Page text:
"[T]he G.O.P. has been taken over by the people it used to exploit," Paul Krugman warns today:
The state of mind visible at recent right-wing demonstrations is nothing new. Back in 1964 the historian Richard Hofstadter published an essay–
Actually, you could develop a whole multi-trigger drinking game based on anti-Tea Party columns, though it may prove as potentially deadly as the Century Club. In addition to the obligatory Hofstadter reference, tip your glass whenever you read that…
2) Not only are things just like Hofstadter wrote back when interracial marriage was widely outlawed, they're actually worse. (Krugman variation: "But while the paranoid style isn't new, its role within the G.O.P. is.")
3) The real leader of the modern GOP is fill-in-the-blank non-office-holding bogeyman/woman. (Krugman's completism: "Real power in the party rests, instead, with the likes of Rush Limbaugh, Glenn Beck and Sarah Palin.")
4) The underlying motivation for tea party Republicans is racism. (Though Krugman fell short [this time], his pagemate Frank Rich delivered the goods Sunday: "Only if [NY-23] were situated in Dixie — or Utah — could it be a more perfect fit for the narrow American demographic where the McCain-Palin ticket had its sole romps last year.")
5) Somehow, despite becoming a regional party of (racist) southern whites, the Republican Party is MORE POWERFUL THAN EVER in thwarting the will of our Enlightenment Democrats. (Krugman: "In California, the G.O.P. has essentially shrunk down to a rump party with no interest in actually governing — but that rump remains big enough to prevent anyone else from dealing with the state's fiscal crisis. If this happens to America as a whole, as it all too easily could, the country could become effectively ungovernable[.]")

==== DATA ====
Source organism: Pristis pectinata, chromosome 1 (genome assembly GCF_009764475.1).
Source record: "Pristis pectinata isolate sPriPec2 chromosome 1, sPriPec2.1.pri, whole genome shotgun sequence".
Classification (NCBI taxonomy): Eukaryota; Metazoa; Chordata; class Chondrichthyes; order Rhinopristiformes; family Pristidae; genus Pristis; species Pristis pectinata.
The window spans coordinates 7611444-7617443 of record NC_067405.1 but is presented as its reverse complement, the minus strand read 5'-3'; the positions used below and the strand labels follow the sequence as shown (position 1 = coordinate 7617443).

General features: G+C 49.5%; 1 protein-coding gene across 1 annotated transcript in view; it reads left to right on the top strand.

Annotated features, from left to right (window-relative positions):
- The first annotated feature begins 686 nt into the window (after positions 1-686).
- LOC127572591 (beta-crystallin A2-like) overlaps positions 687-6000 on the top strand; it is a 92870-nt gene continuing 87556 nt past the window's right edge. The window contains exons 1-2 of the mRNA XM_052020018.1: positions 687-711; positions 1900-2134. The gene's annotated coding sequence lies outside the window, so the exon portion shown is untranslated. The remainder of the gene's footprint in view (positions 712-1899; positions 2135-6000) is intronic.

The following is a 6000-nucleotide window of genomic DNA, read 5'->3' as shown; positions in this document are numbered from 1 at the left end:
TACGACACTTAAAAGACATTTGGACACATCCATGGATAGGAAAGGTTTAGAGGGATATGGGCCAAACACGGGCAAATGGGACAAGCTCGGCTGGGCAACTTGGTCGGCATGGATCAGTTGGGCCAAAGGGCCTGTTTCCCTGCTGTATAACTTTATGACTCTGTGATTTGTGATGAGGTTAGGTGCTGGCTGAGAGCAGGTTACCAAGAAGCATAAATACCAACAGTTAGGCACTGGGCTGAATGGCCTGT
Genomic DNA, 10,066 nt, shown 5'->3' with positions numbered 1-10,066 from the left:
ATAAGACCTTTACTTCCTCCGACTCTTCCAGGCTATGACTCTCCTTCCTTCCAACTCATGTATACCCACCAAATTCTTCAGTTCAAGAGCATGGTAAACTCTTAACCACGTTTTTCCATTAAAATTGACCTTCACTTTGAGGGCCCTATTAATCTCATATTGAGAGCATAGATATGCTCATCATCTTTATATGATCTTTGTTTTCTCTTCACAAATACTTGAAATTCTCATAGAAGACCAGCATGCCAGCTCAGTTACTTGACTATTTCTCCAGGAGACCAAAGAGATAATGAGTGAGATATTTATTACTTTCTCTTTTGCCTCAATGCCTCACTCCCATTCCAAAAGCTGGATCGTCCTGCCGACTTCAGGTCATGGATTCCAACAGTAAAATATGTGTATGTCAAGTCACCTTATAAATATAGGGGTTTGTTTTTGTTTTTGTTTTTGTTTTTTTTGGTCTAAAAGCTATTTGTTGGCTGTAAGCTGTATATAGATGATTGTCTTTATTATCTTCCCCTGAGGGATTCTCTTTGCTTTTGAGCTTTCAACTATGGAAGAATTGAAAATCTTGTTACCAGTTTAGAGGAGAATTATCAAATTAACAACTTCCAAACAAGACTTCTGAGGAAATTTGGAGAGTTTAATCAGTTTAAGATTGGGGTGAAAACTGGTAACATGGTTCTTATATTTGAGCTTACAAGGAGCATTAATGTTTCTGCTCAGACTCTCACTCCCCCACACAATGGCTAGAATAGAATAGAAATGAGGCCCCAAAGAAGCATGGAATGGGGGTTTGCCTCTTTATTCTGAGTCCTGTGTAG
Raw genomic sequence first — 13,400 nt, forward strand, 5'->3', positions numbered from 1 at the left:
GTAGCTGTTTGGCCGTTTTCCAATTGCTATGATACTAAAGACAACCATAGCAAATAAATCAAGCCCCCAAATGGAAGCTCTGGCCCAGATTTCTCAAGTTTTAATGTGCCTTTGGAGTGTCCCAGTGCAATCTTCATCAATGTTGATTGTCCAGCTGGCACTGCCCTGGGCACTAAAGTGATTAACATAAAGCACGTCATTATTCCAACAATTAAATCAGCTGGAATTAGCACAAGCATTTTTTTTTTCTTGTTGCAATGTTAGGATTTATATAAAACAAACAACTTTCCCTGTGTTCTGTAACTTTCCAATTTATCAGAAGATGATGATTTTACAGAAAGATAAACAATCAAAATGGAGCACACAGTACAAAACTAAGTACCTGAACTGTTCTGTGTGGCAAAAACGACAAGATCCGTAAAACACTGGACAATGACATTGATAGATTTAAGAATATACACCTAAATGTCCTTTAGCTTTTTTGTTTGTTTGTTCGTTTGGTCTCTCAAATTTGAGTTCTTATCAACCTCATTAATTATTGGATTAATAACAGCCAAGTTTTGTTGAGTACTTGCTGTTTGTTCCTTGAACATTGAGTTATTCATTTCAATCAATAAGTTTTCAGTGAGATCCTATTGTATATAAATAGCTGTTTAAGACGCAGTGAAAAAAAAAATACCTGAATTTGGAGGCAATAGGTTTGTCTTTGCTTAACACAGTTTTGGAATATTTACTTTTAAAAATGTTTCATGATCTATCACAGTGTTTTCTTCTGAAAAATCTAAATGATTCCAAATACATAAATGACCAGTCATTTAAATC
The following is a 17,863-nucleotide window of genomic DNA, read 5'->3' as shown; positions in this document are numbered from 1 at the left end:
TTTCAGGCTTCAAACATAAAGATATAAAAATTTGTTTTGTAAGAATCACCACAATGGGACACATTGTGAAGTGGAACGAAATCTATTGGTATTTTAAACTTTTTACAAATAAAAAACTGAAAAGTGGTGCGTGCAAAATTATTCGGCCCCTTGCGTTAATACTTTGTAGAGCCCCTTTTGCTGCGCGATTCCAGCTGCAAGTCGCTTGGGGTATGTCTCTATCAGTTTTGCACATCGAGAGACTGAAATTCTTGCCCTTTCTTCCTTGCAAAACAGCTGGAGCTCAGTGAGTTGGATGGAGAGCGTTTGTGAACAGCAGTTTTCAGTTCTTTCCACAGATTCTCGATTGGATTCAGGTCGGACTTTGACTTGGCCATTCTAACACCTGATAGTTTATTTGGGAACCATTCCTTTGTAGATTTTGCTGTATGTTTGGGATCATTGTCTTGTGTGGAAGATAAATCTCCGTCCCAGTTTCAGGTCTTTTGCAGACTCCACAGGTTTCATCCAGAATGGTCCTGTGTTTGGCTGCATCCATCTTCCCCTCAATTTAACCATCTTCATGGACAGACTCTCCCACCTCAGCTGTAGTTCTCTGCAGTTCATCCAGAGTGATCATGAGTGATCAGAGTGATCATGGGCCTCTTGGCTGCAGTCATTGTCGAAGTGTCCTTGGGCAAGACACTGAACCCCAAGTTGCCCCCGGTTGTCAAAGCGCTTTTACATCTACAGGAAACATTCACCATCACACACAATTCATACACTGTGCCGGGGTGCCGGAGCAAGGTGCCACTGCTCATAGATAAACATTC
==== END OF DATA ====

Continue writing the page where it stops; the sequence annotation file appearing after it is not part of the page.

6) Previous generations of Republicans, no matter how evil we said they were at the time, were wise intellectuals compared to the rabble today. (Krugman: "At this point Newt Gingrich is what passes for a sober, reasonable elder statesman of the G.O.P. And he has no authority.")
7) Even though both parties have drastically and unapologetically expanded the size and scope of the federal government (as well as almost all 50 states) over the past decade, the real public-policy crisis bedeviling us today is the fact that conservatives "hate" government. (Today's exemplar is E.J. Dionne: "The media almost never discuss what the sweeping dismantling of public services inherent in the rhetoric of the anti-government movement would mean in practice.")
8) The very Republic is under imminent threat from these ominous, possibly violent right-wing crazies. (Krugman: "[T]he takeover of the Republican Party by the irrational right is no laughing matter. Something unprecedented is happening here — and it's very bad for America."
Krugman today scores a 6 out of 8 in the Hofstadter Drinking Game, which means you can get a pretty good buzz on. Sure beats reading all 700 words.
I think I'll link to Jesse Walker's "Paranoid Center" piece once a week for the next seven years.